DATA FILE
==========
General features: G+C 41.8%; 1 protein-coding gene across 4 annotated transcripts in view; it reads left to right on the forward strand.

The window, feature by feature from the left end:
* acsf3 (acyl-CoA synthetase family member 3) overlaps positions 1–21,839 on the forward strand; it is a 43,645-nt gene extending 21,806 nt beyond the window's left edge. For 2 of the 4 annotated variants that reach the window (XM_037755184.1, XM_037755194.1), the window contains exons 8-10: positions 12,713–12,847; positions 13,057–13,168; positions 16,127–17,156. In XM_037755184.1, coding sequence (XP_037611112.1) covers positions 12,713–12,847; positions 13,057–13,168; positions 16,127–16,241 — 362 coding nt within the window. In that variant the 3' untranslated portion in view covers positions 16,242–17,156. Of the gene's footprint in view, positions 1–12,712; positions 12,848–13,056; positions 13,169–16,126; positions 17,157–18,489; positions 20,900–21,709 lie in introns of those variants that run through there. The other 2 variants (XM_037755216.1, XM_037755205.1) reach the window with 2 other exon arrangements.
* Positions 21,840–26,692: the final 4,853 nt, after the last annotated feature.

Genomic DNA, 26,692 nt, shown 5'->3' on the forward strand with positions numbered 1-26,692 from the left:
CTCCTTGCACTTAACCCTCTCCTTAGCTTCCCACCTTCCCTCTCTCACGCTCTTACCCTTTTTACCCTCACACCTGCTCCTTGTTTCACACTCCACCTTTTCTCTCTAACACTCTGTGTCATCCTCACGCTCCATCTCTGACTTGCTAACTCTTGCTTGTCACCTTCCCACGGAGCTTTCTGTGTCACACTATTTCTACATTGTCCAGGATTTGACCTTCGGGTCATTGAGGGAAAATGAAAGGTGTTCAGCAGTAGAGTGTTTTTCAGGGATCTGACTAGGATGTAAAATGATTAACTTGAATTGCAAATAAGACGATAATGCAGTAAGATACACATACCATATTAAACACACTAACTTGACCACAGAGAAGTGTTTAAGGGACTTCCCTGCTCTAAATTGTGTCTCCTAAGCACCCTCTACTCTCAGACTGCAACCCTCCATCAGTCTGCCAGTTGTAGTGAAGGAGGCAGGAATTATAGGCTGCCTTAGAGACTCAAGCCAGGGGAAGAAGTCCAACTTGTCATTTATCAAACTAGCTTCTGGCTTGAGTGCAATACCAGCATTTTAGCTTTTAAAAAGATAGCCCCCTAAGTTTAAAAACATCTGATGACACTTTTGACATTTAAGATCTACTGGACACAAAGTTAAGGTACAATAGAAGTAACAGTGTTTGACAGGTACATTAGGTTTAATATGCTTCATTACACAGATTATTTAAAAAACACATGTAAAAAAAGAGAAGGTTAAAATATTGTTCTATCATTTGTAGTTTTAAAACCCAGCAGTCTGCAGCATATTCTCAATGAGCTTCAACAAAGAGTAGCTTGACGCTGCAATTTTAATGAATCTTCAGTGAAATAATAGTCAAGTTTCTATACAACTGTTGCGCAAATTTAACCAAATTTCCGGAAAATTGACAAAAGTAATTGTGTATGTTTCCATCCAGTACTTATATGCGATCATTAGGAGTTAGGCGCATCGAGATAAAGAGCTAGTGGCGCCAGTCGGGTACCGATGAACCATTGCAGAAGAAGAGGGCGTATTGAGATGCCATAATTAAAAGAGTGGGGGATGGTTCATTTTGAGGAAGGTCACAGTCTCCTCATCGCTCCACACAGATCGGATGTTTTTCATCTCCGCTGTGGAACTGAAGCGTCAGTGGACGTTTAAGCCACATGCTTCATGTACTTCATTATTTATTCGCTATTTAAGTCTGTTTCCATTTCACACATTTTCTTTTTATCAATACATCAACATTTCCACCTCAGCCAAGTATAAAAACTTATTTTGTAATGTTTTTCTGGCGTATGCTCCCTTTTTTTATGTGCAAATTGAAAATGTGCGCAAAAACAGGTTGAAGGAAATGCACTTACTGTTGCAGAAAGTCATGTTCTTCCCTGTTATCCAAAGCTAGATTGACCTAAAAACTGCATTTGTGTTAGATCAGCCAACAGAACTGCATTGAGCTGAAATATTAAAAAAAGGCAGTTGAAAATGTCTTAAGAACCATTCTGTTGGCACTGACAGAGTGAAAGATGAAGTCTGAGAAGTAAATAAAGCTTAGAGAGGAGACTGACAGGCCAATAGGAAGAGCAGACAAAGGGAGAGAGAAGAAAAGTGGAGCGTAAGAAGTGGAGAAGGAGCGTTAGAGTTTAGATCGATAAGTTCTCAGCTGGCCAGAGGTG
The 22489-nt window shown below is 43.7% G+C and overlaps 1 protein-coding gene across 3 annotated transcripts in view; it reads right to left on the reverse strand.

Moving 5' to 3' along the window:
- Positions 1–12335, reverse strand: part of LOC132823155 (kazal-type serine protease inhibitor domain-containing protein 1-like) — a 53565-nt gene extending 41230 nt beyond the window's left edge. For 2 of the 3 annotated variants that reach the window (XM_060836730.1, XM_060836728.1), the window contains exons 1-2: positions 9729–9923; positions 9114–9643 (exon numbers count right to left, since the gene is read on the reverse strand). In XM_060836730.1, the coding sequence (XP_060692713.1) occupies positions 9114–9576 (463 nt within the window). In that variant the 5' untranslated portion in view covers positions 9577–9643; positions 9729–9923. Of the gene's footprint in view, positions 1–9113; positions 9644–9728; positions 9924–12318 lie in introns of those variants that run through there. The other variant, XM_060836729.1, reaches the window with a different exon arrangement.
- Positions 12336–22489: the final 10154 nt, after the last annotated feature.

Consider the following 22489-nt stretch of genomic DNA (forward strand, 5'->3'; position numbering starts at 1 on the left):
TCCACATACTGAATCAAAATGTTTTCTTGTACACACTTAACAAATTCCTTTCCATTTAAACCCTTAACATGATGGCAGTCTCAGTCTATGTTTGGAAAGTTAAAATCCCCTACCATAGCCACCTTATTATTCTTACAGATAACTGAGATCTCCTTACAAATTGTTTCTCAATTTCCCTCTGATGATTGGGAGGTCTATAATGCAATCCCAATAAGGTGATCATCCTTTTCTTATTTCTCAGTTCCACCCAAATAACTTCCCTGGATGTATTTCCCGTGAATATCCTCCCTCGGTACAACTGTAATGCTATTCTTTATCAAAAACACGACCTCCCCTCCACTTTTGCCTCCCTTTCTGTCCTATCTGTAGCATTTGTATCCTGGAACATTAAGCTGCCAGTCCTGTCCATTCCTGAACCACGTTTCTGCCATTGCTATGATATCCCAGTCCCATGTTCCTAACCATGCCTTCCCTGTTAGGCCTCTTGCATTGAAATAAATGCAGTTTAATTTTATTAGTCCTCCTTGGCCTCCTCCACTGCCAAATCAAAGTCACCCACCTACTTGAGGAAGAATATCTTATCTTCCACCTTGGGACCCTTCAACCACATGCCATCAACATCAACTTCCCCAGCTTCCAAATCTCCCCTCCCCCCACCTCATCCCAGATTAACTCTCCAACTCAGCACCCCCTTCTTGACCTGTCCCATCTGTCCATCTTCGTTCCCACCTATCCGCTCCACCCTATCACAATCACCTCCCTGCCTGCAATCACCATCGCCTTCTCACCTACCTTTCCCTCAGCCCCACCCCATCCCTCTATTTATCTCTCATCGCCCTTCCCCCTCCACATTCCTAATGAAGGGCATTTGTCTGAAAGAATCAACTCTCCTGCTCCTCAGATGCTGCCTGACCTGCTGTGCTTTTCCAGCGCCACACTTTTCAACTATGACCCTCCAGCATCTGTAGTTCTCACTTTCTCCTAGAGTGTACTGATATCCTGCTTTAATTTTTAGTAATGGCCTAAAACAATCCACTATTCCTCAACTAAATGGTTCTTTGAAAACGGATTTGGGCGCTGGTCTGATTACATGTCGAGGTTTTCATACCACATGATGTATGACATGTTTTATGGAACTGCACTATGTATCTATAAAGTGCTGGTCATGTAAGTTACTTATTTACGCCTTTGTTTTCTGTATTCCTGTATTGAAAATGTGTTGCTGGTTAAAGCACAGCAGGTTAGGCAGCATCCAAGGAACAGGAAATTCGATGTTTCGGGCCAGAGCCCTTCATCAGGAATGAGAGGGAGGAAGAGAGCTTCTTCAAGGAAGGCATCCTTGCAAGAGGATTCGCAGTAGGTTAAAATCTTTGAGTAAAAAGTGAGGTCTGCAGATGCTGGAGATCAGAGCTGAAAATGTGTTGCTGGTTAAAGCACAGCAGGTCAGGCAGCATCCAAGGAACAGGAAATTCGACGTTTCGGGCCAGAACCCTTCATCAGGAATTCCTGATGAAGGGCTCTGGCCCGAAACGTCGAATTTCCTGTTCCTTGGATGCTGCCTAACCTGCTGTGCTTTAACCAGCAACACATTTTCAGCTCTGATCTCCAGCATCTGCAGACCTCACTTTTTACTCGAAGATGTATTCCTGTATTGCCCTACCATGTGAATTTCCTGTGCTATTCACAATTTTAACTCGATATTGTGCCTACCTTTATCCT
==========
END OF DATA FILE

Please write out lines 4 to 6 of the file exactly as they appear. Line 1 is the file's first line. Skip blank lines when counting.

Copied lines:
* Positions 21,840–26,692: the final 4,853 nt, after the last annotated feature.

Genomic DNA, 26,692 nt, shown 5'->3' on the forward strand with positions numbered 1-26,692 from the left:
CTCCTTGCACTTAACCCTCTCCTTAGCTTCCCACCTTCCCTCTCTCACGCTCTTACCCTTTTTACCCTCACACCTGCTCCTTGTTTCACACTCCACCTTTTCTCTCTAACACTCTGTGTCATCCTCACGCTCCATCTCTGACTTGCTAACTCTTGCTTGTCACCTTCCCACGGAGCTTTCTGTGTCACACTATTTCTACATTGTCCAGGATTTGACCTTCGGGTCATTGAGGGAAAATGAAAGGTGTTCAGCAGTAGAGTGTTTTTCAGGGATCTGACTAGGATGTAAAATGATTAACTTGAATTGCAAATAAGACGATAATGCAGTAAGATACACATACCATATTAAACACACTAACTTGACCACAGAGAAGTGTTTAAGGGACTTCCCTGCTCTAAATTGTGTCTCCTAAGCACCCTCTACTCTCAGACTGCAACCCTCCATCAGTCTGCCAGTTGTAGTGAAGGAGGCAGGAATTATAGGCTGCCTTAGAGACTCAAGCCAGGGGAAGAAGTCCAACTTGTCATTTATCAAACTAGCTTCTGGCTTGAGTGCAATACCAGCATTTTAGCTTTTAAAAAGATAGCCCCCTAAGTTTAAAAACATCTGATGACACTTTTGACATTTAAGATCTACTGGACACAAAGTTAAGGTACAATAGAAGTAACAGTGTTTGACAGGTACATTAGGTTTAATATGCTTCATTACACAGATTATTTAAAAAACACATGTAAAAAAAGAGAAGGTTAAAATATTGTTCTATCATTTGTAGTTTTAAAACCCAGCAGTCTGCAGCATATTCTCAATGAGCTTCAACAAAGAGTAGCTTGACGCTGCAATTTTAATGAATCTTCAGTGAAATAATAGTCAAGTTTCTATACAACTGTTGCGCAAATTTAACCAAATTTCCGGAAAATTGACAAAAGTAATTGTGTATGTTTCCATCCAGTACTTATATGCGATCATTAGGAGTTAGGCGCATCGAGATAAAGAGCTAGTGGCGCCAGTCGGGTACCGATGAACCATTGCAGAAGAAGAGGGCGTATTGAGATGCCATAATTAAAAGAGTGGGGGATGGTTCATTTTGAGGAAGGTCACAGTCTCCTCATCGCTCCACACAGATCGGATGTTTTTCATCTCCGCTGTGGAACTGAAGCGTCAGTGGACGTTTAAGCCACATGCTTCATGTACTTCATTATTTATTCGCTATTTAAGTCTGTTTCCATTTCACACATTTTCTTTTTATCAATACATCAACATTTCCACCTCAGCCAAGTATAAAAACTTATTTTGTAATGTTTTTCTGGCGTATGCTCCCTTTTTTTATGTGCAAATTGAAAATGTGCGCAAAAACAGGTTGAAGGAAATGCACTTACTGTTGCAGAAAGTCATGTTCTTCCCTGTTATCCAAAGCTAGATTGACCTAAAAACTGCATTTGTGTTAGATCAGCCAACAGAACTGCATTGAGCTGAAATATTAAAAAAAGGCAGTTGAAAATGTCTTAAGAACCATTCTGTTGGCACTGACAGAGTGAAAGATGAAGTCTGAGAAGTAAATAAAGCTTAGAGAGGAGACTGACAGGCCAATAGGAAGAGCAGACAAAGGGAGAGAGAAGAAAAGTGGAGCGTAAGAAGTGGAGAAGGAGCGTTAGAGTTTAGATCGATAAGTTCTCAGCTGGCCAGAGGTG